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Robert Holzmann, a member of the European Central Bank (ECB) and the governor of the Austrian central bank said on Wednesday that there is plenty of space for further interest rate hikes following the ECB’s planned July and September raises, CNBC reported.

“We will have to make an assessment where the economic development is going and where inflation stands and afterwards there’s ample room to hike in 0.25 and 0.5 levels to whatever rate we think, we consider reasonable,” Holzmann told the publication.

Markets are focusing on the ECB as it prepares for a very important meeting next month which will see interest rates hiked for the first time in 11 years. While a hike in September was already confirmed, there are doubts whether anything will be done afterwards.

The president of the Federal Reserve Bank of Cleveland, Loretta Mester, noted on Wednesday that if economic conditions do not change by the time the Fed meets to decide its next monetary policy move in July, she will be in support of a 75-basis point hike.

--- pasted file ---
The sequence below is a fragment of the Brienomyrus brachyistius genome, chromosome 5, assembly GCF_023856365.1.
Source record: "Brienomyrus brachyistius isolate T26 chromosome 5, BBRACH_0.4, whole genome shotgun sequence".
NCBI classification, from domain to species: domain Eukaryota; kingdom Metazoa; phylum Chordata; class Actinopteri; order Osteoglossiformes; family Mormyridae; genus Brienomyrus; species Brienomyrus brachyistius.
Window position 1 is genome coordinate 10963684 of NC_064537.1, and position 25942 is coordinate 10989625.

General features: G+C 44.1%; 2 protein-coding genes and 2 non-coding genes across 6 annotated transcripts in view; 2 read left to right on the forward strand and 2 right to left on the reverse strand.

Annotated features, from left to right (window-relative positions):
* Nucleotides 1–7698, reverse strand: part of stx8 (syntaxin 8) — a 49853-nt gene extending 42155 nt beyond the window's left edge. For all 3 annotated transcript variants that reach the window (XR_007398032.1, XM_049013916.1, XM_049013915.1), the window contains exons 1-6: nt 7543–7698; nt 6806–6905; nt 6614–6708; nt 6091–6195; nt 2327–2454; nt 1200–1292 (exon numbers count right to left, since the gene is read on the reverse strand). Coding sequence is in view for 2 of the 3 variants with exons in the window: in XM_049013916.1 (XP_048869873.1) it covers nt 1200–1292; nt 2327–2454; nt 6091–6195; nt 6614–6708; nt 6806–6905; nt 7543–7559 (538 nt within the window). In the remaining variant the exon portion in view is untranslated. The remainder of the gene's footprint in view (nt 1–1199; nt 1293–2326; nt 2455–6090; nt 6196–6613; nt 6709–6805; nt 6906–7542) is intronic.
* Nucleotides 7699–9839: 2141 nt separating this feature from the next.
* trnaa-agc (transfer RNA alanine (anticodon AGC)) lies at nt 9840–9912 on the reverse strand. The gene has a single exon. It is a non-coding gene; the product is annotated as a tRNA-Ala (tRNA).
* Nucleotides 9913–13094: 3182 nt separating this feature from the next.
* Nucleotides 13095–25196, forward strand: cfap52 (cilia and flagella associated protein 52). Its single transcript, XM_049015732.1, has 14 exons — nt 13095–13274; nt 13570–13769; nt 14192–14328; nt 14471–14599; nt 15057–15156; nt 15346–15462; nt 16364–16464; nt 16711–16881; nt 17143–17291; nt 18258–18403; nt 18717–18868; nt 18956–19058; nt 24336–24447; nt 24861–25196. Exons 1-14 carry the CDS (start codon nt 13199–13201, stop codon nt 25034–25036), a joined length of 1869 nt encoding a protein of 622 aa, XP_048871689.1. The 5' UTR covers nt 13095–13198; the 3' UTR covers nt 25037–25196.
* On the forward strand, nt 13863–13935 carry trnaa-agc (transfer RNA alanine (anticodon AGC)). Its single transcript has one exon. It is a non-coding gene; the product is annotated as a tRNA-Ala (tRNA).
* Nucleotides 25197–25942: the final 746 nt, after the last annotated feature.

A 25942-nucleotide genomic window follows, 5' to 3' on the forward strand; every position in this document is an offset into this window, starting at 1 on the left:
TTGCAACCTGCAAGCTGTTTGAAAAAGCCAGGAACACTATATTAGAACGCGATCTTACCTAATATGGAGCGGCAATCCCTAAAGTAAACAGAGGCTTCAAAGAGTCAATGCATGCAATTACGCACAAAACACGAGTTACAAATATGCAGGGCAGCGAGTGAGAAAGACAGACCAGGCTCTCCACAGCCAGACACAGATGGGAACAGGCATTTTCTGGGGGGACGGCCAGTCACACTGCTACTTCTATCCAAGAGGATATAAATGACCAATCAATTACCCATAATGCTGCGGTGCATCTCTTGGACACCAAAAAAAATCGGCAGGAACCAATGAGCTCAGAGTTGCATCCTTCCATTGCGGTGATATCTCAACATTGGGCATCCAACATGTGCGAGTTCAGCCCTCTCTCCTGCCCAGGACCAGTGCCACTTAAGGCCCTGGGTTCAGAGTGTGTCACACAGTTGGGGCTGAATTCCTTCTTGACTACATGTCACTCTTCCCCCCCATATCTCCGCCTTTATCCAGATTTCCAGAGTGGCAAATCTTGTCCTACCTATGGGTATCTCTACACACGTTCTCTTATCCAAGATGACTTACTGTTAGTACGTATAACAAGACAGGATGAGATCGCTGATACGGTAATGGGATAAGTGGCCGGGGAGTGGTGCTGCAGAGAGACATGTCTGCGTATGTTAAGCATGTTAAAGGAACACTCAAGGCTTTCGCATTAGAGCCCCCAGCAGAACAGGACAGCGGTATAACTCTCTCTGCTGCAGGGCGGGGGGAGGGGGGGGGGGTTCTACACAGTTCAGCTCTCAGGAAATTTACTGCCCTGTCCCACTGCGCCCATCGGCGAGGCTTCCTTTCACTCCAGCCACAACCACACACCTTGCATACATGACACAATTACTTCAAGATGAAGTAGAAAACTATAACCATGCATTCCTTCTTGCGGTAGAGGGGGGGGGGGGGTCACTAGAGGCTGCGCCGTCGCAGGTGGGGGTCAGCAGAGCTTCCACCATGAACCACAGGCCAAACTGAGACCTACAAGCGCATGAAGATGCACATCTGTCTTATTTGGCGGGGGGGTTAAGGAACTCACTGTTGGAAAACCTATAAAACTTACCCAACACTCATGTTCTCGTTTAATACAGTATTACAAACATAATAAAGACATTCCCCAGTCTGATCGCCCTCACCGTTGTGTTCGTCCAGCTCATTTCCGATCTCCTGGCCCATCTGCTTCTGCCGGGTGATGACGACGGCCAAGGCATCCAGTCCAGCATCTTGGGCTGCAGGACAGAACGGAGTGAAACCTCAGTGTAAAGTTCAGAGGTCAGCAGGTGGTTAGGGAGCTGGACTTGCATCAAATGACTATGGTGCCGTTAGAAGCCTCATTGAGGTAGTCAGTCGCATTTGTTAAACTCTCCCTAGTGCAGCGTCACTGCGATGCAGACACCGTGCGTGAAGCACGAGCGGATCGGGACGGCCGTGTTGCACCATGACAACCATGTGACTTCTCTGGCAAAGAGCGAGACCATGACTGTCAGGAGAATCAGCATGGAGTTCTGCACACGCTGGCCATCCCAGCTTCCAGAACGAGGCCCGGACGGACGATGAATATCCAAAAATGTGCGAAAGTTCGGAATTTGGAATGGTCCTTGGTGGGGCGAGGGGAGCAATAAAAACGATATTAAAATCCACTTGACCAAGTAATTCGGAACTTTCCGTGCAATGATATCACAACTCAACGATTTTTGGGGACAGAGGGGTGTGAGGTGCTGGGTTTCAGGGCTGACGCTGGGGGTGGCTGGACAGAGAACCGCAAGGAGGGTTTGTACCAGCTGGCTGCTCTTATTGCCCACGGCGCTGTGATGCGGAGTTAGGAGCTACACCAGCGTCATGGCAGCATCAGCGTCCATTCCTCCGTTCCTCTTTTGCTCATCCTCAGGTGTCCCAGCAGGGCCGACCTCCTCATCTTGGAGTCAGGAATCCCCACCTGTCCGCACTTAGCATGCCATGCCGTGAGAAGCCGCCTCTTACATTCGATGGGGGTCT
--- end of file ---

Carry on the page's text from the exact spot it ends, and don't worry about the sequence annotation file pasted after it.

“If conditions were exactly the way they were today going into that meeting — if the meeting were today — I would be advocating for 75 because I haven’t seen the kind of numbers on the inflation side that I need to see in order to think that we can go back to a 50 increase,” Mester told the CNBC.

The chair of the Federal Reserve, Jerome Powell, is due to give a speech at the European Central Bank’s forum later on Wednesday. Powell will also be joined by the ECB’s president Christine Lagarde as well as the Bank of England’s governor Andrew Bailey.

European markets opened lower on Wednesday morning as global sentiment continued to remain volatile and in the aftermath of a volatile trading day in the US. The DAX was 0.91% lower in early trade on Wednesday, the CAC 40 lost 0.78% and the FTSE 100 slid by 0.21%.

Overall outlook seemed positive as Germany reported lower inflation rates in June as the government imposed measures to cut fuel prices and rail tickets. Germany’s largest state by population, North Rhine-Westphalia, said consumer prices fell by 0.1% on the month in June bringing the annual rate of inflation down to 7.5% from the previous 8.1%.

This is the first decline in the annual rate since January. In other European countries, the situation was not as encouraging. Inflation data in Spain showed price increases accelerating to 1.8% and bringing annual inflation to a new 30-year high of 10%.

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